players of the period, coincidentally from a big newly erected covered
enclosure which gave them more volume. Jimmy Johnstone suffered
particularly from this as well as Davie Hay and Tommy Gemmell. It is
said that Jock Stein had to be physically restrained in 1970 after the
then Scotland manager Bobby Brown withdrew Hay for Rangers’ Sandy
Jardine to the glee of the Mount Florida end of Hampden who had been
singing for Jardine’s appearance for the entire game. Happily, there
were some in the press corps such as Ian Archer who were by this time
printing their contempt of such behaviour though, incidentally, Jinky
always maintained that his finest performance for Scotland came at
Pittodrie against Belgium where the neutral Aberdonians cheered him to
the rafters. The Tartan Army these days have their faults but it’s
unlikely that a Celtic player would suffer a similar experience in the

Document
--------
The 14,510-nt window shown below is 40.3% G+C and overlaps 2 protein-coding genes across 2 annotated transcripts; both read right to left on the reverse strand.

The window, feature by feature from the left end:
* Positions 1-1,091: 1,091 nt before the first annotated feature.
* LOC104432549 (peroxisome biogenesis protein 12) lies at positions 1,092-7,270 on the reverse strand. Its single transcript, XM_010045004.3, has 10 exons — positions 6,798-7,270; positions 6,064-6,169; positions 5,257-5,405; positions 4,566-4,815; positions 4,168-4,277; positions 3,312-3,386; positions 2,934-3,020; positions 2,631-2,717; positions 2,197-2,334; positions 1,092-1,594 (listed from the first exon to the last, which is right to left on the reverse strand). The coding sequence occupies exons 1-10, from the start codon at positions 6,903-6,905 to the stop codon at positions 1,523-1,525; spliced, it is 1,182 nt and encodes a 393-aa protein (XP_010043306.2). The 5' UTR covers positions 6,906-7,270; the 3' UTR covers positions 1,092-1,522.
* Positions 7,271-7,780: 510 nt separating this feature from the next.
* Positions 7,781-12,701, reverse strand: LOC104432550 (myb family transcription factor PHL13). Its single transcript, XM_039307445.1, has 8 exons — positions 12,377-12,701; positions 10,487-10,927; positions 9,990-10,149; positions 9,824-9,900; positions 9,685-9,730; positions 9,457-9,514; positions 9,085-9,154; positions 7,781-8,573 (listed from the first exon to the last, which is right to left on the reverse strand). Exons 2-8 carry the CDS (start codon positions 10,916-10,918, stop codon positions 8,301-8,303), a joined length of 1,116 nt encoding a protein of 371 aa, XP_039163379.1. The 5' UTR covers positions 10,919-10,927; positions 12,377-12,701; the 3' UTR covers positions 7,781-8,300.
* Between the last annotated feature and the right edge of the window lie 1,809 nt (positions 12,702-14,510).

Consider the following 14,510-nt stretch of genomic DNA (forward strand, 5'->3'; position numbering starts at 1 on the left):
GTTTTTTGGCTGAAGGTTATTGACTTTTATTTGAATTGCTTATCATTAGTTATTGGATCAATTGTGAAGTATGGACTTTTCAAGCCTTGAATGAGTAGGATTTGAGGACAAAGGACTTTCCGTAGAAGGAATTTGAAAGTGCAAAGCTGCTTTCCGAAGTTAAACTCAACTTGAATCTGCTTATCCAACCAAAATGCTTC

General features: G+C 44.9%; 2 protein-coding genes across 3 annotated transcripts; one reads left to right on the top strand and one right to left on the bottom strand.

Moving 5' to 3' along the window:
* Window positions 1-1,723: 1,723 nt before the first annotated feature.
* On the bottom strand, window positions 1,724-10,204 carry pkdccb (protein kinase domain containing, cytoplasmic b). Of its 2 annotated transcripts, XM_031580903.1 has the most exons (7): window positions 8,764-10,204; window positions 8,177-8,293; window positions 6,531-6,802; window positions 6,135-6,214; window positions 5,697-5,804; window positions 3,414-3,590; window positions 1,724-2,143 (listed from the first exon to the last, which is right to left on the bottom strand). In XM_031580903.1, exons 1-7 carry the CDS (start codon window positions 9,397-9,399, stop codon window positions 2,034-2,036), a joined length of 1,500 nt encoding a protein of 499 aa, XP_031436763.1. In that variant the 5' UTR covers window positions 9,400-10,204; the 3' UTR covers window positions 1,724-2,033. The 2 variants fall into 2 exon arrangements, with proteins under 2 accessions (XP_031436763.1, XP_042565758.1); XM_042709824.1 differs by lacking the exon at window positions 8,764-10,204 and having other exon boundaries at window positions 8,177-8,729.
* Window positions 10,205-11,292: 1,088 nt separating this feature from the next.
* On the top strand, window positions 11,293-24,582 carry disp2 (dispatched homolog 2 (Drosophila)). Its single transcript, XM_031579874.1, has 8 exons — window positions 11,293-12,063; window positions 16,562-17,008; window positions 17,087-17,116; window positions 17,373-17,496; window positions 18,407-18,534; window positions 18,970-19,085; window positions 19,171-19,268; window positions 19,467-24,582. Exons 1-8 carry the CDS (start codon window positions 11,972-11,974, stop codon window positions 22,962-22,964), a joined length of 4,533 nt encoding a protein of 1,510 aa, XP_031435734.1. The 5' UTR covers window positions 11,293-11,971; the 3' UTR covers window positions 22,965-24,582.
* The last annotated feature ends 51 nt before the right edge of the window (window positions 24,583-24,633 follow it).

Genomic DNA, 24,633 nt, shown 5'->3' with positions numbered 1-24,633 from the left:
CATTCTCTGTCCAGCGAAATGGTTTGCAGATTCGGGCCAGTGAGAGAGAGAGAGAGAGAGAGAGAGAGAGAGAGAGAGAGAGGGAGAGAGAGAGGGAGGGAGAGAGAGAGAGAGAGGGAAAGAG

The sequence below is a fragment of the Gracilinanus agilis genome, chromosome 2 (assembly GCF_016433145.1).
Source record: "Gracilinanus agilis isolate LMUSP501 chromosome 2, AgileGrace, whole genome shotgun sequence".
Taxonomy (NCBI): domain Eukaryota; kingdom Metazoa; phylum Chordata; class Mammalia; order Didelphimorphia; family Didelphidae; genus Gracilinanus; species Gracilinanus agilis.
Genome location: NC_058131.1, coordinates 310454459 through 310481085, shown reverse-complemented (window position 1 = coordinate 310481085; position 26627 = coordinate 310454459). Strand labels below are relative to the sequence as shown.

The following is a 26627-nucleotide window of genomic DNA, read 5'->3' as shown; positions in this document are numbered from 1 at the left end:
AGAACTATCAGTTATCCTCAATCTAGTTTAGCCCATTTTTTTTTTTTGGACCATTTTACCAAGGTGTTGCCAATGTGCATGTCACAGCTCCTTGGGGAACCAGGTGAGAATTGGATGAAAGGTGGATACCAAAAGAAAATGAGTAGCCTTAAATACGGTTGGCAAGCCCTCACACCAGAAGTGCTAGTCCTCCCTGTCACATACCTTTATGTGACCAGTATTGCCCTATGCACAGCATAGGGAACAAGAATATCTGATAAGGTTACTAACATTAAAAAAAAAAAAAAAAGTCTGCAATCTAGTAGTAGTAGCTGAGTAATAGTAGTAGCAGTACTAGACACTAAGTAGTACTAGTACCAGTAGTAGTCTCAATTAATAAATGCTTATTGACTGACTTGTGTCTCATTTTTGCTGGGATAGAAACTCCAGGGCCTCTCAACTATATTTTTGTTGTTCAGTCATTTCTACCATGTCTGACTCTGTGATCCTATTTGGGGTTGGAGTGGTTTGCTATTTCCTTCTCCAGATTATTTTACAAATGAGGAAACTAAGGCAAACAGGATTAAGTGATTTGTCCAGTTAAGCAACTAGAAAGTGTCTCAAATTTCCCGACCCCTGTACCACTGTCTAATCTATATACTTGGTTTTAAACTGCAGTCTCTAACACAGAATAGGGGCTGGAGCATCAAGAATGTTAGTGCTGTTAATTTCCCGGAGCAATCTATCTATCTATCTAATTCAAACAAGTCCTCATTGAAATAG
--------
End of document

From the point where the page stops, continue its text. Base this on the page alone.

In May 1976 Celtic captain Kenny Dalglish was one game away from
equalling ex Rangers captain George Young’s long held record of
consecutive games for Scotland. The game was a low key home
international game at Hampden and unaccountably Dalglish was kept on
the bench for the entire game and lost the chance to create a new
record. Mind you Willie Ormond felt it necessary to recall Kenny for
the big game against England the following week and the Celtic man
showed he was the biggest talent in Britain by playing superbly and
scoring the winning goal. It is because of these reasons that a
generation of Celtic fans grew up with suspicion of the SFA, the
Scottish team and its supporters. It’s also worth pointing out that
around this time neither Jimmy Johnstone nor Kenny Dalglish was ever
deemed worthy of winning the player of the year award whilst John Greig
won it twice. Try working that one out.